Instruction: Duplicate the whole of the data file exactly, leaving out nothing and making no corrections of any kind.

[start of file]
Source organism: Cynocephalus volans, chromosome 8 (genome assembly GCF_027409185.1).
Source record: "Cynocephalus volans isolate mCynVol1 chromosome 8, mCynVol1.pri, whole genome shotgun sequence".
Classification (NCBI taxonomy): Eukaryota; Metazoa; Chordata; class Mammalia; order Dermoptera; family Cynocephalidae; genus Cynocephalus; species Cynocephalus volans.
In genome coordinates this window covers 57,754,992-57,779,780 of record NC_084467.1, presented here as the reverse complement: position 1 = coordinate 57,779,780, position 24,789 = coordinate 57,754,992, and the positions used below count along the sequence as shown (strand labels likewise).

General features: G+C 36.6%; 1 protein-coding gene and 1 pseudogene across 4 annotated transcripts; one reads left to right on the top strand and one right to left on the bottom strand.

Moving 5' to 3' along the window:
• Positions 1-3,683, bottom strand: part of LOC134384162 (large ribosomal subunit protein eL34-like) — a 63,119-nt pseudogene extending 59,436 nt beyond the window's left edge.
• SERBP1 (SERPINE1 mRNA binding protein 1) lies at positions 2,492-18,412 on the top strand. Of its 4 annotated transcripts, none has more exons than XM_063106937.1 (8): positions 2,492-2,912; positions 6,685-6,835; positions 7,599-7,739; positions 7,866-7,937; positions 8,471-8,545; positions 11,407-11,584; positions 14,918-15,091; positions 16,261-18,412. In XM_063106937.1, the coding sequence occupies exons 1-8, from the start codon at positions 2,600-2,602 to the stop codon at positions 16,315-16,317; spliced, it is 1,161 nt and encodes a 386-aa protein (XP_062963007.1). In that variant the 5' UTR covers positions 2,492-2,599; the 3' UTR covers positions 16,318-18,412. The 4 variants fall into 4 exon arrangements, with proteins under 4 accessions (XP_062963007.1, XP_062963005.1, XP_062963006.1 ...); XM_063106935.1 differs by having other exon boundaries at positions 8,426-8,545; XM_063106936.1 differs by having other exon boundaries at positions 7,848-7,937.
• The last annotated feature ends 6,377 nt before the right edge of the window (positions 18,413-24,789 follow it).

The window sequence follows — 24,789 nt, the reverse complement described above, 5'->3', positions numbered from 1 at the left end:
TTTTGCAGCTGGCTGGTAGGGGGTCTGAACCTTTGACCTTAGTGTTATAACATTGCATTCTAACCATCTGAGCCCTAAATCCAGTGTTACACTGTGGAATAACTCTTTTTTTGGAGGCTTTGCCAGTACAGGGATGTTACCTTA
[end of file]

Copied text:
Source organism: Cynocephalus volans, chromosome 8 (genome assembly GCF_027409185.1).
Source record: "Cynocephalus volans isolate mCynVol1 chromosome 8, mCynVol1.pri, whole genome shotgun sequence".
Classification (NCBI taxonomy): Eukaryota; Metazoa; Chordata; class Mammalia; order Dermoptera; family Cynocephalidae; genus Cynocephalus; species Cynocephalus volans.
In genome coordinates this window covers 57,754,992-57,779,780 of record NC_084467.1, presented here as the reverse complement: position 1 = coordinate 57,779,780, position 24,789 = coordinate 57,754,992, and the positions used below count along the sequence as shown (strand labels likewise).

General features: G+C 36.6%; 1 protein-coding gene and 1 pseudogene across 4 annotated transcripts; one reads left to right on the top strand and one right to left on the bottom strand.

Moving 5' to 3' along the window:
• Positions 1-3,683, bottom strand: part of LOC134384162 (large ribosomal subunit protein eL34-like) — a 63,119-nt pseudogene extending 59,436 nt beyond the window's left edge.
• SERBP1 (SERPINE1 mRNA binding protein 1) lies at positions 2,492-18,412 on the top strand. Of its 4 annotated transcripts, none has more exons than XM_063106937.1 (8): positions 2,492-2,912; positions 6,685-6,835; positions 7,599-7,739; positions 7,866-7,937; positions 8,471-8,545; positions 11,407-11,584; positions 14,918-15,091; positions 16,261-18,412. In XM_063106937.1, the coding sequence occupies exons 1-8, from the start codon at positions 2,600-2,602 to the stop codon at positions 16,315-16,317; spliced, it is 1,161 nt and encodes a 386-aa protein (XP_062963007.1). In that variant the 5' UTR covers positions 2,492-2,599; the 3' UTR covers positions 16,318-18,412. The 4 variants fall into 4 exon arrangements, with proteins under 4 accessions (XP_062963007.1, XP_062963005.1, XP_062963006.1 ...); XM_063106935.1 differs by having other exon boundaries at positions 8,426-8,545; XM_063106936.1 differs by having other exon boundaries at positions 7,848-7,937.
• The last annotated feature ends 6,377 nt before the right edge of the window (positions 18,413-24,789 follow it).

The window sequence follows — 24,789 nt, the reverse complement described above, 5'->3', positions numbered from 1 at the left end:
TTTTGCAGCTGGCTGGTAGGGGGTCTGAACCTTTGACCTTAGTGTTATAACATTGCATTCTAACCATCTGAGCCCTAAATCCAGTGTTACACTGTGGAATAACTCTTTTTTTGGAGGCTTTGCCAGTACAGGGATGTTACCTTA